By this point she’s already found that her father can’t protect her either. She saw him through a vent of the funhouse when he came to pick up her brother. She screams “DADDY!” at the top of her lungs but the camera pulls out to dad’s location and from there her voice is completely drowned out by the fan and the distance. It’s as if she’s in a nightmare, voiceless and helpless.
Liz, like Stretch in TEXAS CHAINSAW MASSACRE 2, tries using her sexuality to escape a mentally and sexually challenged masked attacker. She pretends she’s gonna “be nice to” him to get him to lower his guard so she can stab him. For Stretch it works, reducing Leatherface to a horny mess, distracting him and getting his sympathy. Liz is not so lucky.
So in the end Amy must count on herself, her tenacity and toughness.
There are two amazing overhead shots showing you this carnival she must survive: one as it’s shutting down at night and the last stragglers are leaving, the other in the morning as Amy stumbles out, having just murdered a deformed killer and lost all of her friends forever. There are random weirdos around and not-necessarily-complicit carnies doing their job of taking things down, giving it that last-shot-of-TEXAS-CHAINSAW-MASSACRE-2-in-the-open-frame-version-only feeling of all-this-madness-was-happening-right-under-your-noses-and-you-didn’t-notice. She keeps turning and looking back, unable to believe this shit, not sure what to do now. A classic Final Girl exit.
The script is by Larry Block, who (as far as I can tell) is not the novelist Laurence Block who created Matthew Scudder (of A WALK AMONG THE TOMBSTONES), but the other one who wrote the Albert Pyun version of CAPTAIN AMERICA. A weird thing that I only recently learned is that there was a novelization written by one Owen West, that came out well before the movie. Since Owen West was actually a pseudonym for Dean Koontz, it was later published under his name as its own thing separate from the movie. I haven’t read it (my copy is on the way) but judging from online summaries it sounds like Koontz reworked it so that Amy’s mom has a secret carnival past and is the mother of the monster. They’re brother and sister, like Michael and Laurie!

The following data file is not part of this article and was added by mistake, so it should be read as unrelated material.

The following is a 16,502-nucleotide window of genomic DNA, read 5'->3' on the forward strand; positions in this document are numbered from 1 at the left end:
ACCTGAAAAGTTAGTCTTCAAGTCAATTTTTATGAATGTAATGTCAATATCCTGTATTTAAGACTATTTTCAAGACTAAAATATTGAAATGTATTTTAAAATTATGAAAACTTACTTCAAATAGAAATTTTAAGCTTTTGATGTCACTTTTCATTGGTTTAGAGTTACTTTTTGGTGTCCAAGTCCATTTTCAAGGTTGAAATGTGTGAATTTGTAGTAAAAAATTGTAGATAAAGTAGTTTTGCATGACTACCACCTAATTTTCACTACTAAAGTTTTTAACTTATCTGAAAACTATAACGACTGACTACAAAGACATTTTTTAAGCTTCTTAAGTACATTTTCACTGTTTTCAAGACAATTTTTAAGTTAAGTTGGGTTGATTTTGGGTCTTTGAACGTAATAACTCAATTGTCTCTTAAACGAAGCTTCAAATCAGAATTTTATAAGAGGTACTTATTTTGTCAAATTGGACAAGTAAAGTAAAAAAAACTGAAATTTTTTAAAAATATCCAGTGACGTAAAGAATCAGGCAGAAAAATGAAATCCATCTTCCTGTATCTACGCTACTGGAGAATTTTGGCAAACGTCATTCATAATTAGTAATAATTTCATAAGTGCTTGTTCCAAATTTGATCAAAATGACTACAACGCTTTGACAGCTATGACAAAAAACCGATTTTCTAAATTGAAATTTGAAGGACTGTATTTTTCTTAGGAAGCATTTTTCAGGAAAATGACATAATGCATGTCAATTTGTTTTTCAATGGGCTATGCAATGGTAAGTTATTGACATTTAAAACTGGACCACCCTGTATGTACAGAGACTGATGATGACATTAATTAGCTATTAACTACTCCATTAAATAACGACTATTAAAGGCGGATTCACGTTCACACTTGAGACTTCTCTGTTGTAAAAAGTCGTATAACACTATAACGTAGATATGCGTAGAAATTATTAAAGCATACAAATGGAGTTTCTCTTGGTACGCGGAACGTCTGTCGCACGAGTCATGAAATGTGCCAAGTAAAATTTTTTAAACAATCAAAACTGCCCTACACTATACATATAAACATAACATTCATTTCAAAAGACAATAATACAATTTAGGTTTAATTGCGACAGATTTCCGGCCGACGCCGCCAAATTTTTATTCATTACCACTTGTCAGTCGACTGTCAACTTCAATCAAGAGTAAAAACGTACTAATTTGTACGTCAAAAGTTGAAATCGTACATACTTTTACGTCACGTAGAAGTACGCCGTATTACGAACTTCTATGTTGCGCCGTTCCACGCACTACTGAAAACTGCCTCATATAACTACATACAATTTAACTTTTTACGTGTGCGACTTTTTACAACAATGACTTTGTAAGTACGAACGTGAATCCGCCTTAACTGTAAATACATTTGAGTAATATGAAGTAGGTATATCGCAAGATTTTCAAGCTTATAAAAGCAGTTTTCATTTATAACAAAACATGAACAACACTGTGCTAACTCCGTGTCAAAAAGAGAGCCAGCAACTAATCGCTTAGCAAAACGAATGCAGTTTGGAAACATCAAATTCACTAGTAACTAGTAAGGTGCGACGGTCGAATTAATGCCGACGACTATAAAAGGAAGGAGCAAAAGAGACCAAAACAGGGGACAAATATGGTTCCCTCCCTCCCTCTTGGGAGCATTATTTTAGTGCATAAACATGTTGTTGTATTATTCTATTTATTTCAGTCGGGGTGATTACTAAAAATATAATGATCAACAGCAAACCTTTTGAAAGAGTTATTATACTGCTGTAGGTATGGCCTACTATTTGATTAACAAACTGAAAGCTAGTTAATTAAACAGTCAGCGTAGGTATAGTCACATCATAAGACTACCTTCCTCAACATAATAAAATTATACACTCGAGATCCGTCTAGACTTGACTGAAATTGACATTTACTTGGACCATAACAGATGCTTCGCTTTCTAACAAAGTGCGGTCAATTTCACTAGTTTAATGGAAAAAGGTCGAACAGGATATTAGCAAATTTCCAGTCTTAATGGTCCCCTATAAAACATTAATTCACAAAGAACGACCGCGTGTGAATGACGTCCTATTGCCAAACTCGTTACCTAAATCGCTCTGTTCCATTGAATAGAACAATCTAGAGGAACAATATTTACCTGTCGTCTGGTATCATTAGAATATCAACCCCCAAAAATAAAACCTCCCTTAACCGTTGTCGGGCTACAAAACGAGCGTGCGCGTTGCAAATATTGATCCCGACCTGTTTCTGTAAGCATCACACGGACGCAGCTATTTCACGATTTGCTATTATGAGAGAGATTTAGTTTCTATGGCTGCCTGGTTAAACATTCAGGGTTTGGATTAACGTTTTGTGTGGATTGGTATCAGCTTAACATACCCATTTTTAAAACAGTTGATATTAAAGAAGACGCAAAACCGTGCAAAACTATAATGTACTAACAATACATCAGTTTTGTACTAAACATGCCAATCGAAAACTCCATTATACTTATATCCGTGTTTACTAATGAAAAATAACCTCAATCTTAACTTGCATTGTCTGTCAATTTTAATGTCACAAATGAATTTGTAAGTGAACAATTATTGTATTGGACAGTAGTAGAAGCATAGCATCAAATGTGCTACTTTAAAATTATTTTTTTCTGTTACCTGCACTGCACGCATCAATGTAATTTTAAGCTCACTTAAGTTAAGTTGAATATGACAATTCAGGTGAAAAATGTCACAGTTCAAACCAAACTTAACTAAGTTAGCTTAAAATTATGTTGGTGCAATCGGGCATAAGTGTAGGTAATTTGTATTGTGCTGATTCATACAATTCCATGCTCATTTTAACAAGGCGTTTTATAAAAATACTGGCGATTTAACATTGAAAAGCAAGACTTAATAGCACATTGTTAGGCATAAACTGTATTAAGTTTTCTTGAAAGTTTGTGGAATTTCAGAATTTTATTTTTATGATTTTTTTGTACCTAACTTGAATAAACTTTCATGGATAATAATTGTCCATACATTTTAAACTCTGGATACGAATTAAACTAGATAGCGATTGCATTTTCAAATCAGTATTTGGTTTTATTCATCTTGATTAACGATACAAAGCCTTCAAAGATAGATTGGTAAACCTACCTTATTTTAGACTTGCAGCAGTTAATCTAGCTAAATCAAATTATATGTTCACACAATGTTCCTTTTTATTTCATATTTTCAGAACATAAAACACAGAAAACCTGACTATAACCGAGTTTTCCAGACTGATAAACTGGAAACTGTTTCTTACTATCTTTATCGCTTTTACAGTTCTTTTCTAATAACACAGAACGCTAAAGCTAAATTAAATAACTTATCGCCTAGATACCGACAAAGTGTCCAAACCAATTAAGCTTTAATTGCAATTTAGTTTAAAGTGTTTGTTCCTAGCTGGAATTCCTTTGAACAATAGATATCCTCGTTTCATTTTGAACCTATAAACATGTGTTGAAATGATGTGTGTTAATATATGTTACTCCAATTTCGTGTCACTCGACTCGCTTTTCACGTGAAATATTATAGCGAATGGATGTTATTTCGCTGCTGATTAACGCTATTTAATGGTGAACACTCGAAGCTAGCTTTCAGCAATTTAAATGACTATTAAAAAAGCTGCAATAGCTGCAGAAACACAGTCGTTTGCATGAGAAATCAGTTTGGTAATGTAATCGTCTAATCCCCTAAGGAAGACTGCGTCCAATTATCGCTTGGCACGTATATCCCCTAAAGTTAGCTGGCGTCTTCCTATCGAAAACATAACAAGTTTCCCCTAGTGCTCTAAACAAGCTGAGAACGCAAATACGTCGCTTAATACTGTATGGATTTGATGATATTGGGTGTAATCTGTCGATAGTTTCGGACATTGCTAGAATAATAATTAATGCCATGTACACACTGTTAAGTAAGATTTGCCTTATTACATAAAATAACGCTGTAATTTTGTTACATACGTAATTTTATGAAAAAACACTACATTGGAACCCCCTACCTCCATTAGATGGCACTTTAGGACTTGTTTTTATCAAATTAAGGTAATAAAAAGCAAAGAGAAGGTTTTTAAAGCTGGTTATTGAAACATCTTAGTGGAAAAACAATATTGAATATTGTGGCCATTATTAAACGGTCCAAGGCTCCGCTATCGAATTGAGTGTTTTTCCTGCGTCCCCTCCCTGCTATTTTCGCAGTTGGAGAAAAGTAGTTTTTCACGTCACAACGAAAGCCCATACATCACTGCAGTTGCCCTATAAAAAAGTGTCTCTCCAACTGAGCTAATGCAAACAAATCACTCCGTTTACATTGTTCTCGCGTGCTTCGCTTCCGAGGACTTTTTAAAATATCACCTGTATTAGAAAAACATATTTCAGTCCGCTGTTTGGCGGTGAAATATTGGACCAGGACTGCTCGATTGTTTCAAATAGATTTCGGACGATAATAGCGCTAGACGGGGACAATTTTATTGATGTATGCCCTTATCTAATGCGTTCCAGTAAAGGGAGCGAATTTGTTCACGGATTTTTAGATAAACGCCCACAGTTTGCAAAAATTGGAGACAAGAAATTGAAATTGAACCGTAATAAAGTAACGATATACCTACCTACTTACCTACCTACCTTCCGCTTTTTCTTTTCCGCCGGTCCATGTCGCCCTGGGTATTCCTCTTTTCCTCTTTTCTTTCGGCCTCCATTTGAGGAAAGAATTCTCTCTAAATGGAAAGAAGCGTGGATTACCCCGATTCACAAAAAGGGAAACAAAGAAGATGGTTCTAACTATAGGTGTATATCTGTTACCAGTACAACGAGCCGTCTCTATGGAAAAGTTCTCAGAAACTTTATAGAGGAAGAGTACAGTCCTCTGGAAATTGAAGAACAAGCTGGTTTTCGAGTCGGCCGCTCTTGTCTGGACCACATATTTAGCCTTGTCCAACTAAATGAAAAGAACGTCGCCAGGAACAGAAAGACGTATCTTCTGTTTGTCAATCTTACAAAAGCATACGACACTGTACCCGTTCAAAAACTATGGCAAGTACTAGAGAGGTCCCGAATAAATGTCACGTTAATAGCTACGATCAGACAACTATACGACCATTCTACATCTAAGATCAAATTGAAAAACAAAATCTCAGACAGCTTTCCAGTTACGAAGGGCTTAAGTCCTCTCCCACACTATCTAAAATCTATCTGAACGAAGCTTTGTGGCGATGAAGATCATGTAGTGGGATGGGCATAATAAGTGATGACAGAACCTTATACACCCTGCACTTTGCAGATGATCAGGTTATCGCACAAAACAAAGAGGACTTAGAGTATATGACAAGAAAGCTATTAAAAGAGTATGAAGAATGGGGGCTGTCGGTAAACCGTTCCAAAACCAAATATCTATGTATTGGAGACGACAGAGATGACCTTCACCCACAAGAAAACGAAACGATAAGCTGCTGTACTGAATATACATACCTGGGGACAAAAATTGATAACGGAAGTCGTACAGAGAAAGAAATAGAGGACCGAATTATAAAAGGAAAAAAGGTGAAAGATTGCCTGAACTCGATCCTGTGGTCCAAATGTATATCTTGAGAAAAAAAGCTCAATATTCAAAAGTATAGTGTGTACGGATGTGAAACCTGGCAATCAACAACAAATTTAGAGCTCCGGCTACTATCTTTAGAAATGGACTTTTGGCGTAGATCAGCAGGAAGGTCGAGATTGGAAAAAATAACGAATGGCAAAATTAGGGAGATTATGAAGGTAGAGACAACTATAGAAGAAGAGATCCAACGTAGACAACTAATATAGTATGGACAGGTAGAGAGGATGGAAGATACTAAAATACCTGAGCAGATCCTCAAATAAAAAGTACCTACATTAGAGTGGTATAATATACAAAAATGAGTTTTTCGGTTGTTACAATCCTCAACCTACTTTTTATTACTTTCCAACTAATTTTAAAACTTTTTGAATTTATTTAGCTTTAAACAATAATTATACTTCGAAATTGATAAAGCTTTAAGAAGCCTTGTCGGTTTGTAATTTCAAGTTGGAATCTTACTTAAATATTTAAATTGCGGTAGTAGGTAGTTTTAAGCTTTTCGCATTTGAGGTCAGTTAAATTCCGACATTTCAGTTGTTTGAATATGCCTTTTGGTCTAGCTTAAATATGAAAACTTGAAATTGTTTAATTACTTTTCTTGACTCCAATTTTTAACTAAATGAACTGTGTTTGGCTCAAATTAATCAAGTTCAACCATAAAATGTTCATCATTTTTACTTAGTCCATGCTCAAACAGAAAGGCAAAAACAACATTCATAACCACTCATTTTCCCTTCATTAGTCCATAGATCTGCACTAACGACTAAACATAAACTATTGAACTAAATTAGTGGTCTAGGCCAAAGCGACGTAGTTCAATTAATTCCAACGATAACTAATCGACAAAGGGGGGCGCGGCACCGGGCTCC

I’ve always liked THE FUNHOUSE, but like most Hooper movies it keeps seeming better as I get older and watch it more times. Step right up, etc.
October 25th, 2017 at 11:02 am
Holy shit, Koontz’s FUNHOUSE is also Hooper’s FUNHOUSE? Looks like something just got bumped up in the reading queue.
This is a very good movie with an oddly sympathetic monster. Even his gruesome end is played more for genuine pathos than any kind of catharsis. It feels like it’s own little tragedy when he dies, which is impressive considering how inhuman the makeup makes him look.